Satire: Kapiti Promised Free Power
Kapiti Promised Free Power
In a surprise announcement, condemned by Phil Goff, leader of the Opposition as an electioneering bribe, the Prime Minister today released part of National’s energy policy and promised free lighting for the foreseeable future for the residents of Kapiti. “Those who live within a kilometre of the new Expressway will receive free lighting”, he announced. “This is a fine example of what we mean by Building a Brighter Future.”
An NZTA spokesperson confirmed that recent modelling had indicated that the lights on the new Expressway would be sufficiently strong to free householders within a kilometre of either side of the road (and in some cases further) the need to have their own lighting. “Our studies show that even on the darkest night it will be possible to read with ease and without cost. This will be of enormous benefit to those who are unable to sleep, a group which we expect to expand rapidly in the next few years.”
Treasury noted that the benefits to the residents were likely to be considerable and they were considering whether tax at the unearned income rate might be payable. Shares in energy companies dropped dramatically on the news but rallied later after Nathan Guy , MP for the area, had noted that he, and other farmers, were in negotiations with NZTA to purchase surplus NZTA land by the Expressway. He noted that with 24 hr daylight ,cows would be able to see what they were eating and productivity should increase markedly. He expected to milking three or four times every 24 hours and that prospect boosted confidence in electricity generation company shares.
Phil Goff confirmed that he was seeking legal advice before referring the matter to the Electoral Commission. “This is nothing short of a gigantic bribe, he said. Show me the money that this is coming from”. A Green party spokesperson challenged the SPCA to consider the cows, and sought assurances on pollution of waterways in the area. She also queried the effect of 24hrs daylight on whitebait in the Waimea stream since it would now be possible to set nets without time limit.
Air New Zealand praised the courage of the Prime Minister in making the announcement. A spokesperson noted that as they now had experience of the area through their flights into Parparaumu airport, a quick calculation had assured them that in the event of fog or other mishap closing Auckland airport, there would be plenty of lighting and room to land a series of 747s on the flyover at Te Moana Road in Wakanae. The spokesperson was not clear whether it would also be sufficient for an Airbus 380.
Nathan Guy welcomed the move saying it was the economic boost that Kapiti had long needed. It would provide plenty of jobs for out-of -work motorway lamp cleaners. He had supported the proposal strongly throughout and, he said, it was one of the reasons he had eventually rejected the two lane highway scheme proposed by the Kapiti Coast District Council, whose completion had been his main election promise in the 2008 election. The news last week that the expressway embankment could act as a massive dam that would block the drainage of ground water from the hills to the sea also brought a lot of comment.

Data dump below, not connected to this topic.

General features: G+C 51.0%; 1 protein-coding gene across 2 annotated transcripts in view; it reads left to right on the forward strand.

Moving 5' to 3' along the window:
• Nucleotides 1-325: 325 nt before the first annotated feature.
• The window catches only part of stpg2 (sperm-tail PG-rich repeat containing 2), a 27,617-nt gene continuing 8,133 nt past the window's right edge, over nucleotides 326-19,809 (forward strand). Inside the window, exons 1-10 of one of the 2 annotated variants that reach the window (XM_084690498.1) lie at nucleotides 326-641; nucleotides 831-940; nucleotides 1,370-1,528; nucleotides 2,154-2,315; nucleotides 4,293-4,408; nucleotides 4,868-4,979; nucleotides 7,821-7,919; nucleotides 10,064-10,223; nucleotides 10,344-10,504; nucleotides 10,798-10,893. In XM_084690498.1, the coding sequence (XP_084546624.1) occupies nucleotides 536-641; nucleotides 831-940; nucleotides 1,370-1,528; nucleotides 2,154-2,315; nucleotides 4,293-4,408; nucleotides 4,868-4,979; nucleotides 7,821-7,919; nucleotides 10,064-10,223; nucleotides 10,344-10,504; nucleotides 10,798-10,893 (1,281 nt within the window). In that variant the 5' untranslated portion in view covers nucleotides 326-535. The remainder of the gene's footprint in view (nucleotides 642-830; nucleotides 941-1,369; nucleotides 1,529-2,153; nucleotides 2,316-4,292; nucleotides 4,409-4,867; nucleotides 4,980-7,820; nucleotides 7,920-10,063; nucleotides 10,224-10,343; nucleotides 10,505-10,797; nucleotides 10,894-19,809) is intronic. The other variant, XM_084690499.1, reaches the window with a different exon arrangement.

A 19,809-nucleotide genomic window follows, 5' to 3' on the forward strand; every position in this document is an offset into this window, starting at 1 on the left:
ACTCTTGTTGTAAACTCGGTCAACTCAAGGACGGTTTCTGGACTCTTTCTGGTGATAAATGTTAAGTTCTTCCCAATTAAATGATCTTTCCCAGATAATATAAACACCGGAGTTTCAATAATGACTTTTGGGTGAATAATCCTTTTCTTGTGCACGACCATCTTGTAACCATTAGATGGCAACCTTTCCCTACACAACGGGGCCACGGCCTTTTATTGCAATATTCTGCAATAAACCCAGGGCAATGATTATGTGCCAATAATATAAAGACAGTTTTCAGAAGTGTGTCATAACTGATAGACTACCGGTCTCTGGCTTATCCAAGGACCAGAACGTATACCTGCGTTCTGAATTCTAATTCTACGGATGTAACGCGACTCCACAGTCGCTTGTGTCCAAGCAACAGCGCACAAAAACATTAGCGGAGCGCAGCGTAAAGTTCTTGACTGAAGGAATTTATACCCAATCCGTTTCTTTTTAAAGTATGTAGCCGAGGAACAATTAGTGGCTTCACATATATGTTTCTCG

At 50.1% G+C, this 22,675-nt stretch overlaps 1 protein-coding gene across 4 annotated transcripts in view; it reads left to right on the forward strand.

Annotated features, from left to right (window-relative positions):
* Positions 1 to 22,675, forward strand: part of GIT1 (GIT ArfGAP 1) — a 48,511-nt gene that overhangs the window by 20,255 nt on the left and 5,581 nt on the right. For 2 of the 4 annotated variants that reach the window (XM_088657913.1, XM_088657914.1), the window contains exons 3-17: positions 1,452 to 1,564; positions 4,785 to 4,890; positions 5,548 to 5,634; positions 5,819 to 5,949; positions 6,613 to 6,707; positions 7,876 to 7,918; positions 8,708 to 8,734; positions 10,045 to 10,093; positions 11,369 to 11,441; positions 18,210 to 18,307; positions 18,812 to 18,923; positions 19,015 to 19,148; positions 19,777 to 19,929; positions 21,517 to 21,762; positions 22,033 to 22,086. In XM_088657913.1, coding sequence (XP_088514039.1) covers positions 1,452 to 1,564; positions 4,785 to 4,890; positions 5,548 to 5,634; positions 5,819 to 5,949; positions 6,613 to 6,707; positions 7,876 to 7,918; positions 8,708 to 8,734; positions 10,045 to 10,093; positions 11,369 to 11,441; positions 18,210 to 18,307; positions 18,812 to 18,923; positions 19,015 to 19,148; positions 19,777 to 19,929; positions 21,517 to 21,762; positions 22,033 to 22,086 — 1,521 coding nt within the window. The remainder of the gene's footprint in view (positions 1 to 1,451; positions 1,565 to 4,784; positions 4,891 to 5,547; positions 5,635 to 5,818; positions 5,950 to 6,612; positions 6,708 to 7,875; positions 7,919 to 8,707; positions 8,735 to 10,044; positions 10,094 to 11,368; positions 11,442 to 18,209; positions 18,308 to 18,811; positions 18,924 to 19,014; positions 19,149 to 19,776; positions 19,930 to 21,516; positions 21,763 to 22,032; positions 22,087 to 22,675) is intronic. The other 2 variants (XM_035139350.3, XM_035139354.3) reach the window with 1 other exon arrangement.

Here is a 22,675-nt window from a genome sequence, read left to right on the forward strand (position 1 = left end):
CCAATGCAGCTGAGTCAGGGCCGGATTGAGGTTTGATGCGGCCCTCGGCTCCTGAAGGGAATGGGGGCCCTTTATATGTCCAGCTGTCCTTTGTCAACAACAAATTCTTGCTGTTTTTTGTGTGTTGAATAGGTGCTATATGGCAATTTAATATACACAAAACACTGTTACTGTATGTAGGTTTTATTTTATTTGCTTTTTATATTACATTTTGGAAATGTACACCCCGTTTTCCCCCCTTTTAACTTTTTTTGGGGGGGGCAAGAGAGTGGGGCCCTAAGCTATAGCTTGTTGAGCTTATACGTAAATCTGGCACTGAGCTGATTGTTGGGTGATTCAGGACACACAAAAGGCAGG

KCDC warned householders that any new garden ponds appearing would need to be fenced. It said that in a ‘best case’ scenario, the damming effect would create a substantial lake that could be used to augment the water supply. Many residents welcomed this prospect, as they anticipated that it would obviate the need for the costly proposal to install water meters to curb water use.
Stephen Joyce was reported to be sympathetic to the plight of those whose houses might be inundated. He likened the project to making an omelette; neither could be made without breaking a few eggs. He stated that the new lake would add to economic growth in the region, as it could be developed into a water sports facility of national significance.
Nathan Guy said the project was bound to create a small number of losers, but he would do all he could to support them through the experience. He hoped that the people affected could begin new lives on houseboats moored round the lake.
The NZTA was quick to point out that such households would not be “affected persons” under the Public Works Act, and so would not be able to claim compensation.
A usually reliable source said that this was just as well, as the agency would need the money to build canals to replace roads in some parts of the Kapiti Coast. It was reportedly “excited” at the prospect of adding canal-building to its transport infrastructure portfolio. John Key, as tourism minister, said that he had always thought the expressway would generate growth, and he could now foresee the Kapiti area rivalling the Gold Coast as a tourist destination in the years to come.